57. Ibid., 72. Traditionally, the government’s dealings with the auto industry in Britain had been characterized by the concept of sponsorship, which originated in the close wartime collaboration between the two entities. As a reflection of the command relationships of the wartime period, sponsorship referred to the government’s consultation of the industry to ensure that its interests are identified and the auto firms are taken into account when policies are formulated. See Stephen Wilks, Industrial Policy and the Motor Industry (Manchester: Manchester University Press, 1984), 194.
58. Ibid., 71.
59. “Battle of the Cars,” The Economist, January 6, 1962, 44.
60. Ibid., 45.
61. Nick Tiratsoo and Jim Tomlinson, The Conservatives and Industrial Efficiency, 1951–64: Thirteen wasted years? (London: Routledge, 1998), 103–4.
62. Neil Rollings, British Business in the Formative Years of European Integration, 1945–1973 (New York: Cambridge University Press, 2007), 139.
63. Ibid., 137
64. David Lawrence, “Quest for Profit Thwarts Policy: Sale of Goods to Communists Shows Dangerous Lack of Allied Unity,” Star, January 15, 1964.
65. “British Aid to Castro,” Chicago Daily News, February 17, 1964.
66. From Foreign Office to Washington, 7 October 1963, TNA: PRO Telegram No. 9917.
67. Kenneth Aaron Rodman, Sanctions Beyond Borders: Multinational Corporations and U.S. Economic Statecraft (Lanham: Rowman and Littlefield Publishers, Inc., 2001), 51.
68. Text of the speech by the Prime Minister, The Rt. Hon. Sir Alec Douglas-Home, K.T., M.P., in the Debate on the Address, House of Commons, November 12, 1963, “United Kingdom General 11/12/63–11/22/63,” Papers of President Kennedy National Security Files Countries, box 171A, JFKL.
69. From the Department of State, Cable regarding British disapproval of a U.S. policy to deny economic programs to countries doing business with Cuba. Great Britain opposes the principle of “economic warfare,” 15 April 1964. TNA 70. Although the United States certainly had not levied a specific sanction against trade on the pre-revolutionary Cuban government, it did disturb the principles of free trade that Great Britain now claimed to follow so passionately as to rationalize a major violation of the U.S. embargo.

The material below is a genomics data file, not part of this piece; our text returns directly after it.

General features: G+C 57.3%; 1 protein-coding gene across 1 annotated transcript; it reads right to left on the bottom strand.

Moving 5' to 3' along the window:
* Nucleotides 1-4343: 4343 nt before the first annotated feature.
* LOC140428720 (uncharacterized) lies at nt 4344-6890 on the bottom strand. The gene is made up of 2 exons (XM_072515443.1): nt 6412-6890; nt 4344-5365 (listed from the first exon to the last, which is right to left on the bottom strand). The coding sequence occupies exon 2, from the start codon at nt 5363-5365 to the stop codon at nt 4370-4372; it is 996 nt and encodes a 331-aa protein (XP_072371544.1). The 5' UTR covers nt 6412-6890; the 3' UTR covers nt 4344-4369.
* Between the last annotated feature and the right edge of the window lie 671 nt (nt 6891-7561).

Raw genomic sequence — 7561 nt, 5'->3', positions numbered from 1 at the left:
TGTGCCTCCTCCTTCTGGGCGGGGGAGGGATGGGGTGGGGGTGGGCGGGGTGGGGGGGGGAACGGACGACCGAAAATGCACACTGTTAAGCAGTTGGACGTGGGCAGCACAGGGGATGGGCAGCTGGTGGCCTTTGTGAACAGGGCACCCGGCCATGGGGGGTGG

71. Andrew Holt, “Lord Home and Anglo—American Relations, 1961–1963,” Diplomacy & Statecraft 16, no. 4 (2005): 79–85. http:/ /search.ebscohost.com.
72. Rodman, 89
73. British Shipping to Cuba, 14 November 1963, TNA: PRO AK1121/162.
75. “The Great Trade Muddle,” Saturday Evening Post, March 14, 1964, 82, http://search.ebscohost.com.
76. From Washington to Foreign Office, 14 November 1963, TNA: PRO AK1121/163.
77. From Foreign Office to certain Her Majesty’s Representative, British Trade with Cuba, 13 December 1963, TNA: PRO AK1152/46.
78. Morley, Imperial State and Revolution, 237.
79. From R. D. Slater, Head of Latin American Department to K. E. Mackenzie, Esq., Assistant Secretary, Commercial Relations and Exports Department, Board of Trade, 28 October 1963, TNA.
80. “British Company Sells 400 Buses to Cuba For $11.2 Million; U.S. Scores Transaction,” Wall Street Journal, January 1964, 3.
81. From A. Copeman, Esq., H.M. Treasury. Export Credits Guarantee Department, 6 November 1963, TNA: PRO AK1152/36.
82. Her Majesty’s Treasury Export Guarantee Committee, Note by Export Credits Guarantee Department, 9 December 1963, TNA: PRO AK1154/38.
84. From Foreign Office to British Embassy in Havana, 10 December 1963, Telegram 919, TNA.
85. David Brighty in Cuba under Castro: Ambassadorial Reflections (London: Institute of Latin American Studies, University of London, 2004), 2.
86. “Discurso pronunciado por el comandante Fidel Castro, primer ministro del gobierno revolucionario y primer secretario. El primero de mayo, en conmemoración del día internacional del trabajo,” Noticias de Hoy, May 2, 1964, 4.
87. Quoted in letter from I. J. M. Sutherland, British Embassy, Washington, D.C. to J. M. Brown, Esq., American Department, Foreign Office, 7 May 1964, TNA: PRO AK1153/136.